In parallel to the educational potential that we have seen for this methodology in institutions that provide distance education, we also encountered communication-related difficulties. Hence there is a need to draw up different guides, documents and protocols that facilitate the monitoring and the development of the objectives of the project, in terms of both the students and coordination among teachers. In addition, a major constraint for the development of this type of project is the digital divide that can exist between countries. This relates not only to the availability of technical devices and media but, above all, to the speed and conditions under which the Web is accessed.
Despite the difficulties mentioned, this Project supports the possibility of promoting vSL programme, using 2.0 technologies to meet the needs of other groups, many of these located in other regions of our planet. In this new virtual scenario, distance and virtual universities have a very interesting field of action, as well as offering new learning possibilities to their students. In this way, SL methodology opens new ways of participation and formation which are unsuspected to virtual HEI.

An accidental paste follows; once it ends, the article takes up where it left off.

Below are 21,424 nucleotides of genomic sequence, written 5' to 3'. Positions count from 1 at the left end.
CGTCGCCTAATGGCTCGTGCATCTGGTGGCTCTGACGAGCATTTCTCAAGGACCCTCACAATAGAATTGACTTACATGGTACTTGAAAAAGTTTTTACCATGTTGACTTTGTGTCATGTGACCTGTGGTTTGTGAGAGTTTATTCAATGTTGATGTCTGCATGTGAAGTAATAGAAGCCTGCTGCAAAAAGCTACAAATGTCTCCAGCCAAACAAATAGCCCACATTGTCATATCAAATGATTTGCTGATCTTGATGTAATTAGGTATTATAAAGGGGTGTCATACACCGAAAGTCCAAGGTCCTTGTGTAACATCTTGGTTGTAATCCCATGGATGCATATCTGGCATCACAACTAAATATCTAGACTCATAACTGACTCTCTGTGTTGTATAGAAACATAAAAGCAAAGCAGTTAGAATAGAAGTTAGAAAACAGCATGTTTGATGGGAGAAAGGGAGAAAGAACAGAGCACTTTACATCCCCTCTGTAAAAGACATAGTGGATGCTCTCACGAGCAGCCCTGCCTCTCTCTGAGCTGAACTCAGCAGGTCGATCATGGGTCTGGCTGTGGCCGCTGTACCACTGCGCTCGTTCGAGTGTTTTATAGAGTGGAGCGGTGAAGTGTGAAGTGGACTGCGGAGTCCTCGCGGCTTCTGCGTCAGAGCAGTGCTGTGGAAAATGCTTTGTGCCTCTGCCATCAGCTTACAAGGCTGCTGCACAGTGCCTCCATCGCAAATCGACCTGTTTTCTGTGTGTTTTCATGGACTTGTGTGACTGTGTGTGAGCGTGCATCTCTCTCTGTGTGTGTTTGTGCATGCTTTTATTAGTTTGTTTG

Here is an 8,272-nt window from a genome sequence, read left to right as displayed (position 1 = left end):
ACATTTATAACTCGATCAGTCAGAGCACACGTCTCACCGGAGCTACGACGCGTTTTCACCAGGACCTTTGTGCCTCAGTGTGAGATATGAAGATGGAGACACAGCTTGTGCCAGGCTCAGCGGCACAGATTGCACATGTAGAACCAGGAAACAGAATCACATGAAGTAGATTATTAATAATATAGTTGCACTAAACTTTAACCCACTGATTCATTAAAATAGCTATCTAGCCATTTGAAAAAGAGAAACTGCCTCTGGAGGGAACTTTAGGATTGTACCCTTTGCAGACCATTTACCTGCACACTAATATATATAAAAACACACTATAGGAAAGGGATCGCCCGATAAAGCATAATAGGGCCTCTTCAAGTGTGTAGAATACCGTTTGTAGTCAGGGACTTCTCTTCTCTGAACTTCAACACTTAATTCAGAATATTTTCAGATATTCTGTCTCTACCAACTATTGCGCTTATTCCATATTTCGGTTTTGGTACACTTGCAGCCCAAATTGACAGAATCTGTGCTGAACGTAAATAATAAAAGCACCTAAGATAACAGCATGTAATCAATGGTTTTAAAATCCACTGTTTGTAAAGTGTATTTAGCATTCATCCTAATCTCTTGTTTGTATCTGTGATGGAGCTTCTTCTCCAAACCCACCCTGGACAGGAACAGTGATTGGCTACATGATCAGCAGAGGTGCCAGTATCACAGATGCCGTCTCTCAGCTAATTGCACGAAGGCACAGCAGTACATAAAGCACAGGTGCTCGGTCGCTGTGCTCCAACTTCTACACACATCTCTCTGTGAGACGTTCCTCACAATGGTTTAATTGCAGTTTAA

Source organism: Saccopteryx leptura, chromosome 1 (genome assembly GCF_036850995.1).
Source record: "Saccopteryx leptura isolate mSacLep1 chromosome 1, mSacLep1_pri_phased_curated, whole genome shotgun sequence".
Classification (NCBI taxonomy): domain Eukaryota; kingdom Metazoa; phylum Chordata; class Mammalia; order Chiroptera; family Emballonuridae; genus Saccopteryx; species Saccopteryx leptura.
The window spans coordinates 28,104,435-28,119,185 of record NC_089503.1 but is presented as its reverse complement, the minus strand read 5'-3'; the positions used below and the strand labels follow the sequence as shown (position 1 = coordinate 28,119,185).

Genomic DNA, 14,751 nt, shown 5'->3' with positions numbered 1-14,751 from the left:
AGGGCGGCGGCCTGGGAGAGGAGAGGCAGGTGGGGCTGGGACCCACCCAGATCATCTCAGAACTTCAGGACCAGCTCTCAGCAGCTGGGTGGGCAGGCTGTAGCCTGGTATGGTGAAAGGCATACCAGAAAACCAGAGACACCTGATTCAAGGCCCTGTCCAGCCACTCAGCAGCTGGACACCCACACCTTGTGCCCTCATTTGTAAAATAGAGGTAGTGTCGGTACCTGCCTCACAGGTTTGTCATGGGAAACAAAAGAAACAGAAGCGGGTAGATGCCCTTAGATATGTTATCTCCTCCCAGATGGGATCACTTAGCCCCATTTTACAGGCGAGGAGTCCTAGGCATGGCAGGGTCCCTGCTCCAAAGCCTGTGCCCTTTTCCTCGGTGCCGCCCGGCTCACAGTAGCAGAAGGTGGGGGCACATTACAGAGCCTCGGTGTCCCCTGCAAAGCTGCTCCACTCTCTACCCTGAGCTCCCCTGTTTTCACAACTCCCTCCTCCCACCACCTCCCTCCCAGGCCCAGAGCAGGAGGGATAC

1There is only one distance university offering service-learning programmes out of the five Spanish online higher education institutions.
We are particularly grateful for the involvement and coordination of María José García (teacher in the Department of Spanish, Ecole Normale Supérieure). Without her work and personal dedication, it would not have been possible to undertake the project.